Having been on Star Flyer about 12 years ago, I was very impressed by the improvement in the dining experience over what I had back then. While I cannot speak for the smaller boats now, Royal Clipper's cuisine is excellent, very similar to what one would experience on a European riverboat. There is a sommelier with a wide variety of wines. Imported beer is available by the bottle or glass. The menu offers choices from two salads, two appetizers, soup, three entrees including a nightly vegetarian option and three desserts.

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Tropical Bar Buffet Desserts   Hot Entrees for Lunch

Breakfasts and lunches were always served buffet style, but the selection was vast and the preparation by the European crew was perfection. I became addicted to freshly made-to-order omelets served piping hot with plenty of gooey cheese every morning. I loved adding pine nuts and pistachios to the hot oatmeal or chunky European style mueslix. The coffee was European strength - like mud. Not tasty to American palates but it certainly does the trick. At lunch the omelet station was replaced by a chef carving freshly roasted meat.

One drawback is the lack of room service. It doesn't mean you will ever go hungry, but you do have to fetch your own coffee every morning. The 24-hour coffee and tea station does have large paper cups available.

A continental breakfast is served from 6:30 on. Full service breakfast is served from 8:00 to 10:00. Lunch begins at 12:00 and runs until 2:00. There is an extensive "snack" served at 5:00 p.m. and dinner commences at 7:30 p.m. nightly. Star Clippers may also be the last purveyors of the sea-going midnight buffet, though I must admit I never stayed up late enough to try it.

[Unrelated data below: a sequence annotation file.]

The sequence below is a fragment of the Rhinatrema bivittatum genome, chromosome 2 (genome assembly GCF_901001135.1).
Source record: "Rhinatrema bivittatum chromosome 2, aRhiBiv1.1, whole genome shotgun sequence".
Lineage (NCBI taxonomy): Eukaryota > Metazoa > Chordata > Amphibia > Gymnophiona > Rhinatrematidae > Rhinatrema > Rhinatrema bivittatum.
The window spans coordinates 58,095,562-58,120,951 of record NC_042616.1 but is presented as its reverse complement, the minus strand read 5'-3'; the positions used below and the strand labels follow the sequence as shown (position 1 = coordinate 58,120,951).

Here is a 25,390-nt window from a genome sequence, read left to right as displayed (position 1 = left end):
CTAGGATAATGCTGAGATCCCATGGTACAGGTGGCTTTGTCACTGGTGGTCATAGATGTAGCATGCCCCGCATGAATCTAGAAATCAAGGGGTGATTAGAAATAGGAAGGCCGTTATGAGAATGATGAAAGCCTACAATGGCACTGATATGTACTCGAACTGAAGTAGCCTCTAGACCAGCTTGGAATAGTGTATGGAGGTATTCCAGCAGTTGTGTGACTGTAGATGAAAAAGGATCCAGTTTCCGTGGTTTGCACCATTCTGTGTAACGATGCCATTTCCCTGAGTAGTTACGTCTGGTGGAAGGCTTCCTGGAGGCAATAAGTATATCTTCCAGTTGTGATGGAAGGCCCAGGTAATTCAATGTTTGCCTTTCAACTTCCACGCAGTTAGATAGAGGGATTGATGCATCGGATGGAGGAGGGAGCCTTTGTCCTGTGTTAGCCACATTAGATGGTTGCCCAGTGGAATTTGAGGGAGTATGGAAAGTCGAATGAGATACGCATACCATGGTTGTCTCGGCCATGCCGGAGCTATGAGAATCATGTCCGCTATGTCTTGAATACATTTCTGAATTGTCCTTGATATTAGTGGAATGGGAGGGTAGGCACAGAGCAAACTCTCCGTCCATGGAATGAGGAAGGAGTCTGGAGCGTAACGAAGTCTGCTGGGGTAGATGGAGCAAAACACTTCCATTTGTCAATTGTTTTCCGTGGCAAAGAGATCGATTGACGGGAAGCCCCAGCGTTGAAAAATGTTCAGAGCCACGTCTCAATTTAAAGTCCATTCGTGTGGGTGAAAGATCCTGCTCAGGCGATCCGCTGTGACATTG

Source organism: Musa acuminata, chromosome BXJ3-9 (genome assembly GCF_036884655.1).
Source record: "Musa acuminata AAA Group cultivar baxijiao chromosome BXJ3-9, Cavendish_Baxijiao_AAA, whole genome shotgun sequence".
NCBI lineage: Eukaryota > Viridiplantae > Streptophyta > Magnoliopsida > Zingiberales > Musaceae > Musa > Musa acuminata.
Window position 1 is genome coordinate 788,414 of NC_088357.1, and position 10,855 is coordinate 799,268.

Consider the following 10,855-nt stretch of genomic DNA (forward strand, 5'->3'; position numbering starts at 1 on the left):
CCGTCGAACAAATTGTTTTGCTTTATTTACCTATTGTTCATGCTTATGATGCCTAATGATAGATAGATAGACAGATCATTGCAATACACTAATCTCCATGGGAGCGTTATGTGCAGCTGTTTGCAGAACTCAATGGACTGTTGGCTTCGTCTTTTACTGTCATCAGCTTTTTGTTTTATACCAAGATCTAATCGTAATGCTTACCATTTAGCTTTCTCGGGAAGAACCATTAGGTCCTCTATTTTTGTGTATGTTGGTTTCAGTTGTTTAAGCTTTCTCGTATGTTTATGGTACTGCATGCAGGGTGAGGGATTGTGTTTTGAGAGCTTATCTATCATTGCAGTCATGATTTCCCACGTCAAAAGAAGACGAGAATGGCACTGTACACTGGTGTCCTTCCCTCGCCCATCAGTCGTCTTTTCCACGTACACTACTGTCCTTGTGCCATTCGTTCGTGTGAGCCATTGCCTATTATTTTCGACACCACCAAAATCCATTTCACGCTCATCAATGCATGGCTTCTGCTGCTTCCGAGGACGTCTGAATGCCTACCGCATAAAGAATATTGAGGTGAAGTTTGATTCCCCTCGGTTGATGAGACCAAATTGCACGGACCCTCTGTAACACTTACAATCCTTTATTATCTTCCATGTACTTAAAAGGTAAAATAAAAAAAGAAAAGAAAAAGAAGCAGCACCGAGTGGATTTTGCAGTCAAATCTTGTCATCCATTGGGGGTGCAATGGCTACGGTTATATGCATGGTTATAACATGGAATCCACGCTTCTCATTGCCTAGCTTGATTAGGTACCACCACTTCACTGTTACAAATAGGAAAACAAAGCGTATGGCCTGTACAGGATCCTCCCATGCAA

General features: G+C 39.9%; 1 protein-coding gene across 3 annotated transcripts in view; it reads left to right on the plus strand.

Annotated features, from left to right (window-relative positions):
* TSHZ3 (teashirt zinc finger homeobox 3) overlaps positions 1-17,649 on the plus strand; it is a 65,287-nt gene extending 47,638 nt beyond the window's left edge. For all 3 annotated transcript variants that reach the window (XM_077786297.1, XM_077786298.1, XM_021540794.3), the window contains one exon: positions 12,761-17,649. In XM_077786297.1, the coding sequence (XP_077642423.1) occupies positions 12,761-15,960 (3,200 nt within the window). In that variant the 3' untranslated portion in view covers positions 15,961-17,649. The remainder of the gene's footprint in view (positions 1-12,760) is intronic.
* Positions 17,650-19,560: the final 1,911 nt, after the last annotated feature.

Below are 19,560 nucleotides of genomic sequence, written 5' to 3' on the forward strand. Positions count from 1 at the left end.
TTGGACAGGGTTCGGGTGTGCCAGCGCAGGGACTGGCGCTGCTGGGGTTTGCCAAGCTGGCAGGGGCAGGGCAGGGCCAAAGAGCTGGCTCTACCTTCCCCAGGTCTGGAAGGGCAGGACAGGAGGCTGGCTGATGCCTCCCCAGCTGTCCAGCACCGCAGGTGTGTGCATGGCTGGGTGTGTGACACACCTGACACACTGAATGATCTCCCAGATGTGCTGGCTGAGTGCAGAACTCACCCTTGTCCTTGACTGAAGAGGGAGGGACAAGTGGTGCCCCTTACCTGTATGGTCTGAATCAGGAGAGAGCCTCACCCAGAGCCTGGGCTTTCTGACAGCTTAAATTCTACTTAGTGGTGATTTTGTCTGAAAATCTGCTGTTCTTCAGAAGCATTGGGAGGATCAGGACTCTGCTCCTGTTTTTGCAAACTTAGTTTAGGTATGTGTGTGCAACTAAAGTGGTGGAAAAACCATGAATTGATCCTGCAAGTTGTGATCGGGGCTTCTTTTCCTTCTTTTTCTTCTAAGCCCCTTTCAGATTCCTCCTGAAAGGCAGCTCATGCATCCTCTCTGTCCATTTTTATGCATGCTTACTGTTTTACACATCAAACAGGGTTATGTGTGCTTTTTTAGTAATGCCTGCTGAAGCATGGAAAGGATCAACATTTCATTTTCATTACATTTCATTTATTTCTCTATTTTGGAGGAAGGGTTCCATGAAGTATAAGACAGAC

For a ship of 227 passengers there are over 100 crewmembers, but not as many of them are directly related to service as on a standard cruise ship. A sailing vessel with five masts and 47 sails requires a large contingent of "sailors" who can climb those masts and sew a sail while buckled to a pole 50 feet in the air. Indeed, watching the sailors work is a big part of the experience. Everywhere you go on the top deck you are immersed in ropes and winches. Being a part of it all is the whole idea.

The captain is friendly and affable. Ours gave a few lectures during the cruise to tell us about the history of tall ships and his own personal experiences with them. He was trained on one belonging to the Russian navy. For his real-life navigational demonstration he showed us how the ship can "turn about" with sail and wind power alone. That experience is, well, breathtaking. Royal Clipper can actually completely reverse its direction solely using wind power in a 180-degree turn that is just twice the circumference of the vessel itself. Most modern cruise ships cannot do as well using the latest pod technology.